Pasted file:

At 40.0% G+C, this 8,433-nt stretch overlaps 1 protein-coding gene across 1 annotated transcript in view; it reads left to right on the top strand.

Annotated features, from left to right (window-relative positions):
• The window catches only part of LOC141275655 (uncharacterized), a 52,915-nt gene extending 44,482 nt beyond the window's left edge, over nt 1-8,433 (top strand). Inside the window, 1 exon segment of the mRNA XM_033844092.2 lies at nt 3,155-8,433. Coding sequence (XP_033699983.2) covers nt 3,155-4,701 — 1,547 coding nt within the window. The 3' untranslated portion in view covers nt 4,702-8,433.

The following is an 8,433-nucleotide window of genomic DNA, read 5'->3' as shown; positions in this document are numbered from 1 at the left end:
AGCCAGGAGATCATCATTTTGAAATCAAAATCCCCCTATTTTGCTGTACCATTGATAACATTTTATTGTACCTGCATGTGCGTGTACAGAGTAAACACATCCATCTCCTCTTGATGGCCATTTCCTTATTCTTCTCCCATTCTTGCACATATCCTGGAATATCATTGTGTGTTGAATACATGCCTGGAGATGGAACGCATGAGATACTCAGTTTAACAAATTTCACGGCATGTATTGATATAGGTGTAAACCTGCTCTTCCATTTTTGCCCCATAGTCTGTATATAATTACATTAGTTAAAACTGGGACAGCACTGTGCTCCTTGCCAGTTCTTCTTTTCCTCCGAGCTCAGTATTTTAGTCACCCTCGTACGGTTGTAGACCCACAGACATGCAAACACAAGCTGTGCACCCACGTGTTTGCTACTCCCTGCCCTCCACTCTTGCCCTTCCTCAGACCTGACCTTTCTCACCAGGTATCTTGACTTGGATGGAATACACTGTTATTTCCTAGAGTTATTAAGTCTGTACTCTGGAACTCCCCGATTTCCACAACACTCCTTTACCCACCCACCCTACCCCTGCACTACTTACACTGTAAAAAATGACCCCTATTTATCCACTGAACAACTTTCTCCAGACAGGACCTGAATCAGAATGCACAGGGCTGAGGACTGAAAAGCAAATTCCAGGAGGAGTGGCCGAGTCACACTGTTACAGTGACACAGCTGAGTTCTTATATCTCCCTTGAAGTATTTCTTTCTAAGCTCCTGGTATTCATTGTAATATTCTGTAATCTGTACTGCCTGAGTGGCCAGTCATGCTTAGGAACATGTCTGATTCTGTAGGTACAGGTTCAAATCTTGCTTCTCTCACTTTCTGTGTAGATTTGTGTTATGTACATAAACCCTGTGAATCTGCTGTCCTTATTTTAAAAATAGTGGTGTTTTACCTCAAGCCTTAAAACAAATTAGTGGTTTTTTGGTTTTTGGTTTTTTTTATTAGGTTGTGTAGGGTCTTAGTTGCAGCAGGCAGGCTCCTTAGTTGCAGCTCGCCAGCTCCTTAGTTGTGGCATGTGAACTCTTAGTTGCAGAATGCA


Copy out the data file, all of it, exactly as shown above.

At 40.0% G+C, this 8,433-nt stretch overlaps 1 protein-coding gene across 1 annotated transcript in view; it reads left to right on the top strand.

Annotated features, from left to right (window-relative positions):
• The window catches only part of LOC141275655 (uncharacterized), a 52,915-nt gene extending 44,482 nt beyond the window's left edge, over nt 1-8,433 (top strand). Inside the window, 1 exon segment of the mRNA XM_033844092.2 lies at nt 3,155-8,433. Coding sequence (XP_033699983.2) covers nt 3,155-4,701 — 1,547 coding nt within the window. The 3' untranslated portion in view covers nt 4,702-8,433.

The following is an 8,433-nucleotide window of genomic DNA, read 5'->3' as shown; positions in this document are numbered from 1 at the left end:
AGCCAGGAGATCATCATTTTGAAATCAAAATCCCCCTATTTTGCTGTACCATTGATAACATTTTATTGTACCTGCATGTGCGTGTACAGAGTAAACACATCCATCTCCTCTTGATGGCCATTTCCTTATTCTTCTCCCATTCTTGCACATATCCTGGAATATCATTGTGTGTTGAATACATGCCTGGAGATGGAACGCATGAGATACTCAGTTTAACAAATTTCACGGCATGTATTGATATAGGTGTAAACCTGCTCTTCCATTTTTGCCCCATAGTCTGTATATAATTACATTAGTTAAAACTGGGACAGCACTGTGCTCCTTGCCAGTTCTTCTTTTCCTCCGAGCTCAGTATTTTAGTCACCCTCGTACGGTTGTAGACCCACAGACATGCAAACACAAGCTGTGCACCCACGTGTTTGCTACTCCCTGCCCTCCACTCTTGCCCTTCCTCAGACCTGACCTTTCTCACCAGGTATCTTGACTTGGATGGAATACACTGTTATTTCCTAGAGTTATTAAGTCTGTACTCTGGAACTCCCCGATTTCCACAACACTCCTTTACCCACCCACCCTACCCCTGCACTACTTACACTGTAAAAAATGACCCCTATTTATCCACTGAACAACTTTCTCCAGACAGGACCTGAATCAGAATGCACAGGGCTGAGGACTGAAAAGCAAATTCCAGGAGGAGTGGCCGAGTCACACTGTTACAGTGACACAGCTGAGTTCTTATATCTCCCTTGAAGTATTTCTTTCTAAGCTCCTGGTATTCATTGTAATATTCTGTAATCTGTACTGCCTGAGTGGCCAGTCATGCTTAGGAACATGTCTGATTCTGTAGGTACAGGTTCAAATCTTGCTTCTCTCACTTTCTGTGTAGATTTGTGTTATGTACATAAACCCTGTGAATCTGCTGTCCTTATTTTAAAAATAGTGGTGTTTTACCTCAAGCCTTAAAACAAATTAGTGGTTTTTTGGTTTTTGGTTTTTTTTATTAGGTTGTGTAGGGTCTTAGTTGCAGCAGGCAGGCTCCTTAGTTGCAGCTCGCCAGCTCCTTAGTTGTGGCATGTGAACTCTTAGTTGCAGAATGCA